In a movie based on such an emotional international phenomenon—remember #notmychristian?—Dakota Johnson did a great job of making her ridiculously named character, Anastasia Steele, likable and believable. From her first fall into Christian Grey's immaculate office for their interview to her drunk dialing him outside of a bar toilet, yammering about his 'Come to me! Nooooo, go away! Wait, come back!' teasing, she mastered the playfulness a 21-year-old soon-to-be submissive would probably have. Most importantly, Johnson mastered the art of being relatable. Through her, I could see myself laughing at some dude who wanted to lay me across his knee and spank me for misbehaving.'
Later when Christian puts her in weird predicaments, like crashing drinks with her deadbeat mom at a Savannah, Georgia hotel unannounced, Johnson is visibly weirded out by his visit. Other parts where she seemed silly and unrealistic, I blame the Fifty Shades book and script. For example, when she's prodding Christian to tell her why he can only get off by controlling and "pleasuring her" with whips and belts, then demands that he "show her" the worst of BDSM, it was the most nonsensical scene in the film. Hearing Christian's story in a conversation would've answered her question, six hard lashes from a leather belt delivered to her naked bottom wasn't really what she was looking for. But again, that's the script's fault and Dakota was just doing the best she could with what she was given.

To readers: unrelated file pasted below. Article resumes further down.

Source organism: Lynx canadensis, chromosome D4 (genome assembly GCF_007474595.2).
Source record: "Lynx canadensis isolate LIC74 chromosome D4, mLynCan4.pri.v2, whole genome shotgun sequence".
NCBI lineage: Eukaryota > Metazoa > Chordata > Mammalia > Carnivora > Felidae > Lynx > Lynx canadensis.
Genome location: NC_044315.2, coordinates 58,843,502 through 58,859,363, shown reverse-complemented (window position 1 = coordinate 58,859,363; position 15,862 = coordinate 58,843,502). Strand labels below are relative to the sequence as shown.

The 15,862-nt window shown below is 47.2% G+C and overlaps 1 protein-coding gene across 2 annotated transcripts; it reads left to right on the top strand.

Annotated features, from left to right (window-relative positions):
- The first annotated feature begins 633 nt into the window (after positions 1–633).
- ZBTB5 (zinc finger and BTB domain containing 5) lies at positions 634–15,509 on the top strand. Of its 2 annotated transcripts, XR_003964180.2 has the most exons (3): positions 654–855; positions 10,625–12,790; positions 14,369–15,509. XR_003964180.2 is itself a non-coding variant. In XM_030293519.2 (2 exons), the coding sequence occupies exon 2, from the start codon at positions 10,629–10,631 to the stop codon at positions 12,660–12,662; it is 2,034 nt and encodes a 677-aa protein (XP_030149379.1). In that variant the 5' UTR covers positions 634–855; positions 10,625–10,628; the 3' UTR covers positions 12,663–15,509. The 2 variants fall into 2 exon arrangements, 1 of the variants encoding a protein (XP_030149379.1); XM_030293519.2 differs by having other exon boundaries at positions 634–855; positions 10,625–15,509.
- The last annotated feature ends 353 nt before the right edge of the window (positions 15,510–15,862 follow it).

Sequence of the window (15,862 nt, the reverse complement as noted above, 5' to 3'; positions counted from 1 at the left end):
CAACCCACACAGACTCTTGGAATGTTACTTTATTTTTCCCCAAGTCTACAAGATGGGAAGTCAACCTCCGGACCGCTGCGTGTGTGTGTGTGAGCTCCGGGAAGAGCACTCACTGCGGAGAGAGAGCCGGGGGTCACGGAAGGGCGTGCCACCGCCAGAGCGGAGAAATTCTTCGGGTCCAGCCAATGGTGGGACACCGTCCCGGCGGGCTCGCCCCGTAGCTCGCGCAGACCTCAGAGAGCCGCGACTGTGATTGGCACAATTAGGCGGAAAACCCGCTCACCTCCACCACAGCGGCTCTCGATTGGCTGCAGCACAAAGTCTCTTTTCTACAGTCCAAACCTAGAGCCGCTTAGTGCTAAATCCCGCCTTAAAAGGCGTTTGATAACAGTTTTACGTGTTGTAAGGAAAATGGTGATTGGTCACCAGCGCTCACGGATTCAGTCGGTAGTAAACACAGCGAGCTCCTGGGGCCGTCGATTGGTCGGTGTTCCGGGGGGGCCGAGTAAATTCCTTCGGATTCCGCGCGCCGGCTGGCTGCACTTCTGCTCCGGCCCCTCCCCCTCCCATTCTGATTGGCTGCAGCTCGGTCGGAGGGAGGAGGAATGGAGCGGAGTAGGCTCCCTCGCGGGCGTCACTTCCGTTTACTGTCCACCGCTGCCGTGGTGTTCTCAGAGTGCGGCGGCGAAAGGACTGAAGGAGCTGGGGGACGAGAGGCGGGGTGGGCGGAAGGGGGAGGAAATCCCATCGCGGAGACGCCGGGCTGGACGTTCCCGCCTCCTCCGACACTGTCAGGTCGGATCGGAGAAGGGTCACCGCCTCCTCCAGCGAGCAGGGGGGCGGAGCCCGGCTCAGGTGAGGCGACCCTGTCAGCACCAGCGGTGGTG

Jamie Dornan, who played another sexy but twisted character on the British drama The Fall, is handsome in that squirrel-ish self-deprecating way that Hugh Grant made famous. However, in Fifty Shades of Grey a lot of his smoldering looks and bossy behavior with Anastasia just came off awkward. Some of it was supposed to, for example when he tries his hand at his brother's lingo and tells Anastasia 'Laters baby,' it's comical because Grey isn't that guy. But later when he tells Anastasia "I want to fuck you into next week," it wasn't that I didn't believe him but I did wonder 'But would I want this guy to do that to me? I dunno … ' which is not what I should be thinking in a chick lit film marketed to horny ladies, right?
Let's talk about his accent, which was supposed to represent a Northwest orphan raised by wealthy Americans since he was four years old, but his delivery sounded like a Scottish robot trying to sound like an American. His cadence was flat and offbeat, his sounds were all over the place, obviously trying to cover his natural tongue. But like Dakota, some of the lines he was assigned were odd themselves. Instead of saying "Come with me," Christian said "Come" which doesn't sound like an American's sentence structure, does it? Now, picture that jarring instruction delivered in a dull tone and you have Dornan's depiction of Grey.